The bank of Wauseon, known as the Barber Bank, closed its doors Tuesday. Hundreds of depositors gathered to look at the sign on the door and discuss the possibilities of the bank paying out. The bank was composed of E.L. Barber, H.A. Barber, Addie L. Barber, and Sophia H. Barber.

A.M. Buehrer is the new cashier at the Peoples State Bank Co., on North Defiance Street.

John D. Short will build a new house this spring.

With approval of the Archbold Improvement Association and the cooperation of all local businessmen, a machine shop will be erected near the grist mill by Edward Ruffer. He will invest $4,000 in the enterprise. He will construct a building. It will be furnished free for five years.

The house being moved from the lot just north of the Mrs. Joseph Lauber residence, on North Defiance Street, by the owner Amiel Flory.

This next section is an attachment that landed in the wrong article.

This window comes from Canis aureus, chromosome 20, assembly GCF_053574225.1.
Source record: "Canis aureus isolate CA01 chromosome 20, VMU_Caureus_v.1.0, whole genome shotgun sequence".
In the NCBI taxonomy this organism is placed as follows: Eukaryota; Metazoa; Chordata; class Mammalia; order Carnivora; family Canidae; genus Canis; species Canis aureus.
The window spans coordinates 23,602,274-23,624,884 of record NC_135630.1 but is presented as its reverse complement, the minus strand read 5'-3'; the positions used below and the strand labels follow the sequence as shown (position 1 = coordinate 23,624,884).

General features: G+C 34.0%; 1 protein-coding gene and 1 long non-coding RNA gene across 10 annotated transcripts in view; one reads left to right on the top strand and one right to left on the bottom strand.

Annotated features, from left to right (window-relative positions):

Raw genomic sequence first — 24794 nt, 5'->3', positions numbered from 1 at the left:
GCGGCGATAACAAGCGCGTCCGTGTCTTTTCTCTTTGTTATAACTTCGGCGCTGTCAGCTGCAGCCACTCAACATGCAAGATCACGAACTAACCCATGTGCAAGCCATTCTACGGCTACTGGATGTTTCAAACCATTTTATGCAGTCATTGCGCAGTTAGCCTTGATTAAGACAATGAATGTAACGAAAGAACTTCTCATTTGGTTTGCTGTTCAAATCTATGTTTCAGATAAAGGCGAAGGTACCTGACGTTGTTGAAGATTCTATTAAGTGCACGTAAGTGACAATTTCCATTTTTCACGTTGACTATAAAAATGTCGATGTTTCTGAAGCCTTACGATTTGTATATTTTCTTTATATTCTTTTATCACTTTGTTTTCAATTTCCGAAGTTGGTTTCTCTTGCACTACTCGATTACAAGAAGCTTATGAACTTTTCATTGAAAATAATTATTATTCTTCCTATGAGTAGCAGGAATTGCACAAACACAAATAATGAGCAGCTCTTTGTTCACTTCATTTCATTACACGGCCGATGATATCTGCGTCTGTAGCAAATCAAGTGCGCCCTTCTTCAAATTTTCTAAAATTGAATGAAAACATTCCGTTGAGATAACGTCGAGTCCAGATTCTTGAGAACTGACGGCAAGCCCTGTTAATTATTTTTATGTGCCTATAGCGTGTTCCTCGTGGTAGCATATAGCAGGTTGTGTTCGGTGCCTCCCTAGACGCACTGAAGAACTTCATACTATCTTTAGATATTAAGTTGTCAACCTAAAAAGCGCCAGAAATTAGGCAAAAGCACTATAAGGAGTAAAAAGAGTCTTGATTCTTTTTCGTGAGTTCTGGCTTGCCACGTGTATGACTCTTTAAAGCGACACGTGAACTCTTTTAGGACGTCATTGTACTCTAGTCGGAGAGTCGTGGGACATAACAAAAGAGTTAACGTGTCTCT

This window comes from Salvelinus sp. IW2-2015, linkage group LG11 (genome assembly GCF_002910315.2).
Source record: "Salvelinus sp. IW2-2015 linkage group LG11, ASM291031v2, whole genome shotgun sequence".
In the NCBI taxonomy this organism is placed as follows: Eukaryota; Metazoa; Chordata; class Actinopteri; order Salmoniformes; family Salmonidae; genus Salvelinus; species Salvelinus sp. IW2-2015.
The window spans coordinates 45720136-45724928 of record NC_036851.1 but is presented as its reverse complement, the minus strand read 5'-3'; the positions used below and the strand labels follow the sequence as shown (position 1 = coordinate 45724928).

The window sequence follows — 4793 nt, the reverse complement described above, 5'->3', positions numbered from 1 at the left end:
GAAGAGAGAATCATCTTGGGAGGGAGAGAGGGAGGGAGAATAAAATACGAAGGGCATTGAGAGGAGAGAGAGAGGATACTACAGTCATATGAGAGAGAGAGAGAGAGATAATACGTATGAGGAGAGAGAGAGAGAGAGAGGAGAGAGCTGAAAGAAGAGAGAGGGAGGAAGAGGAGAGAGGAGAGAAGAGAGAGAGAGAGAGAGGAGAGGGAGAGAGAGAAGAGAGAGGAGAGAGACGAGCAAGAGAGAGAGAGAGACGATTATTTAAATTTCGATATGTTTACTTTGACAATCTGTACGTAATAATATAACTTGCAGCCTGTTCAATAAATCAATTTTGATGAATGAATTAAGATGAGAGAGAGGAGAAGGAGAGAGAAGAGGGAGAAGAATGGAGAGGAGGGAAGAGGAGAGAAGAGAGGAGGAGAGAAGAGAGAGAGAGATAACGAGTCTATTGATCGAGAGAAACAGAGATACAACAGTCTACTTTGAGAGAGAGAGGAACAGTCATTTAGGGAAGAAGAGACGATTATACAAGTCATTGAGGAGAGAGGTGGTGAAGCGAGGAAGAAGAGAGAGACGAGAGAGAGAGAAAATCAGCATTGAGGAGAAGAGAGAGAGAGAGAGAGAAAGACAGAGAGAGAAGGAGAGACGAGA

Elmer, 13, son of George Seiler, was plowing with three horses Tuesday morning. The horses ran away and threw the lad upon a barbwire fence in a way that cut his throat from ear to ear. Had the cut been slightly deeper it would have severed his jugular vein. The artery bulged like a marble. I.L. Coy, physician, dressed the wound. He believes the boy will be all right.

While his mother was getting breakfast Tuesday morning, Neal, 3, son of Mr. and Mrs. Clinton DeGroff fell on his face upon the stove. His hands burned until his mother rescued him. It is feared he will lose his eye.

A tribe of gypsies passed through Archbold Tuesday. They were dirty as usual. The squaws worked the back doors telling fortunes and begging. Gypsies are fond of gold. When they get possession of a gold eagle they put out its eyes. They seldom let it see daylight again.